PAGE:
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Government seed agency warns farmers of fake seeds in the market

SEEDS on display

Various seeds on display. KEPHIS is warning farmers of fake seeds in the market. The fake seeds don not germinate whereas others give poor yields.

Kenya Plant Health Inspectorate Service (KEPHIS), government parastatal responsible for quality of agricultural inputs and produce has found and confiscated 13,500kgs of fake seeds worth Sh2.5m which were intended to be sold to farmers this planting season prompting the agency to warn farmers against buying such seeds which may affect their yields.

The fake seeds were seized in a warehouse in Nakuru town at stores leased by the National Cereals and Produce Board (NCPB) where 13.5 tonnes of uncertified seeds were found.

“Farmers should be keen when buying seeds. They should not purchase seeds not certified by KEPHIS. Most of them don not germinate whereas others give poor yields,” said KEPHIS managing director Esther Kimani.

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Seeds seized during the search include maize, soybeans, sorghum and green grams seeds. These seeds were already packaged for distribution to farmers in various parts of the country.

“Our officers received information that some of the fake seeds were being sold to farmers. Some of dealers who were selling the seeds led us to the NCPD stores,” she said.

“It is regrettable that some of the uncertified seeds had already been sold to farmers in Molo, Nyahururu and Homa Bay.”

How to identify certified seeds

When buying seeds, farmers should first check the seed packages. The packages must be sealed and bear KEPHIS high-tech label stickers.

The stickers have a serial number beneath them. Therefore farmers are advised to scratch the stickers and SMS the serial number for free to 1393.

“After a moment they will receive an SMS feedback indicating the details of the seeds which include the seeds’ production company, date of production as well as the seeds’ lifespan,” said Ephraim Washira, Head of Inspectorate, Nakuru region.

“In case the seeds do not have the details as specified, farmers should immediately call to register their complains through our hotline +254 709891000.”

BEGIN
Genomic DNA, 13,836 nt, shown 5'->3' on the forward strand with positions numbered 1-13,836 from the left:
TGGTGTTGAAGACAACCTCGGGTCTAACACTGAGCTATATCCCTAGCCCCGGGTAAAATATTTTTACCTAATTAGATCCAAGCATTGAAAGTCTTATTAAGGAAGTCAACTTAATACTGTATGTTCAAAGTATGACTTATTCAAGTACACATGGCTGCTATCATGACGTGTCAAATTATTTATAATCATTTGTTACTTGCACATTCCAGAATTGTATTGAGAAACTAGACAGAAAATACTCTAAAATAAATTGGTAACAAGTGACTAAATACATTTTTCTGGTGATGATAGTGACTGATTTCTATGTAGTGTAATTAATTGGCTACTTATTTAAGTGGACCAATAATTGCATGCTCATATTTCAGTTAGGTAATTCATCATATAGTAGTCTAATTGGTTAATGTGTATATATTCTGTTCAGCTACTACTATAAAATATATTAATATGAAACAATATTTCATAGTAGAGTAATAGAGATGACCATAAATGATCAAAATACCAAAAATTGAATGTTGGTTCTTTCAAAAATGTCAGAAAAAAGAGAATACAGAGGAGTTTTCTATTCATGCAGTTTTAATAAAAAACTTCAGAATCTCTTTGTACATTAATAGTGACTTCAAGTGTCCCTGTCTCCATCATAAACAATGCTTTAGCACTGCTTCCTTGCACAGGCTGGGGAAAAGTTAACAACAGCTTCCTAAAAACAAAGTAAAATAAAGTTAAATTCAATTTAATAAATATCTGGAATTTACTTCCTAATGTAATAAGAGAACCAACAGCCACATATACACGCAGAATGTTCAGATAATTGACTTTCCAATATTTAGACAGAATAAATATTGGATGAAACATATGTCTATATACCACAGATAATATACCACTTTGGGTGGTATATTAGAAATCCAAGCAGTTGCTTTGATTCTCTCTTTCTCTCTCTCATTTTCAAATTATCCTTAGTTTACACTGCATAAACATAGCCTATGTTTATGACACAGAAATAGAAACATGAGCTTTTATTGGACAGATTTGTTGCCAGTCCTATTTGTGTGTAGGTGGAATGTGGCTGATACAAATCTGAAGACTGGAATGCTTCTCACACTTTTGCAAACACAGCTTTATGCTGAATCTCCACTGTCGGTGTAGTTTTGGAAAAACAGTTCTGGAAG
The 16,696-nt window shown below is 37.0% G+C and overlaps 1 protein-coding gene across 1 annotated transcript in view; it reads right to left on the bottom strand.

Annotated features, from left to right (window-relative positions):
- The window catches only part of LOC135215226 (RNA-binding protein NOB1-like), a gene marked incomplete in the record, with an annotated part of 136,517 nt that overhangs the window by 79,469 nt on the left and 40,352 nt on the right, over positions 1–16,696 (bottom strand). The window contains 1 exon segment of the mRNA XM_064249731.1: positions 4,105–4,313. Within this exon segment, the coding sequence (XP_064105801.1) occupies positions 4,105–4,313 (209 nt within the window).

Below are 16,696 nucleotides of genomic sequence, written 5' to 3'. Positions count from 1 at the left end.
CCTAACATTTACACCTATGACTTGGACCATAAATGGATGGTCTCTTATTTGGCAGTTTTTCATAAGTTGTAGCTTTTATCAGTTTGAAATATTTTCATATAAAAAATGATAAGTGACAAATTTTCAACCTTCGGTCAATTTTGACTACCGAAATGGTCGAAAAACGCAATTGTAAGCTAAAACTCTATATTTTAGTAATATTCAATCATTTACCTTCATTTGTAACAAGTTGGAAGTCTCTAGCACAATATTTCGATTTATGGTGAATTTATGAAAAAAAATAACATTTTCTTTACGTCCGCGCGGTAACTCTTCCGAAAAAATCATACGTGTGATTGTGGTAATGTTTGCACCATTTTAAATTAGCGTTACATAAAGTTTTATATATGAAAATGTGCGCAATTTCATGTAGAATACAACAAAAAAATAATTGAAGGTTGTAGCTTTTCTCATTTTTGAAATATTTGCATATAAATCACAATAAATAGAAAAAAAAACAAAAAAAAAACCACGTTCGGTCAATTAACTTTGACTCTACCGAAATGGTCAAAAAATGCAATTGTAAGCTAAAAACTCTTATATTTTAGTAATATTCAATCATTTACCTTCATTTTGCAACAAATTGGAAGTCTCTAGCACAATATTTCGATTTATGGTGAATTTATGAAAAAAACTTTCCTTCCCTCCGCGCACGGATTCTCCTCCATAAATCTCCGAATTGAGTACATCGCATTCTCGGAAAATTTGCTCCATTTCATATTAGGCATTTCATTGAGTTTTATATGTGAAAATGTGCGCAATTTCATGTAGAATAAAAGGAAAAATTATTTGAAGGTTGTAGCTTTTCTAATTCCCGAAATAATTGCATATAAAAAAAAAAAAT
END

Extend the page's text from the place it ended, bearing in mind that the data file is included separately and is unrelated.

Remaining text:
RELATED ARTICLE: How to spot fake seeds in the market

The high-tech label stickers were introduced July last year by Seed Trade Association of Kenya (STAK), in partnership with KEPHIS , Agri Experience, and Kenya Markets Trust in a bid to allow farmers to ascertain that the seeds they buy from stockists are genuine and certified.

Kenyans consume 100,000 bags of maize a day, yet the country’s maize yields are very low, averaging 1.66 metric tonnes per hectares, compared to 2.5 metric tonnes per hectares for Uganda and 3.42 metric tonnes per hectares for Ethiopia, according to Food and Agriculture Organisation statistics.

With cases of fake seeds, drought and post-harvest loses, the country will therefore continue importing maize to fill the gap in the demand against production.

Warnings

Besides warning farmers about fake dealers selling fake seeds, KEPHIS is also warning dealers and companies which could be involved in faking farmers that they will be charged according to the regulations acts in place.

“Those selling uncertified seeds should know that they will face court cases to answer once they are found. This has happened before and we are not relenting because we have to protect the farmer,” said Washira.

“Farmers and members of the public are also encouraged to report any cases of fake seeds to help the officers and the police net the unscrupulous business people.”

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The company caught in the Nakuru saga had been warned severally about selling fake seeds, Said Dr Kimani, adding that stern action will be taken against the guilty firms to serve as an example to others with similar intentions.

Kimani said KEPHIS will work with farmers and other stakeholders to ensure supply of quality seeds.

“The agency will not allow companies to mislead farmers by selling them counterfeit seeds. We will put in place stringent measures to save farmers.”

“Our officers will continue inspecting seeds sold in the country to ensure farmers are not lured by ill-mannered traders.”

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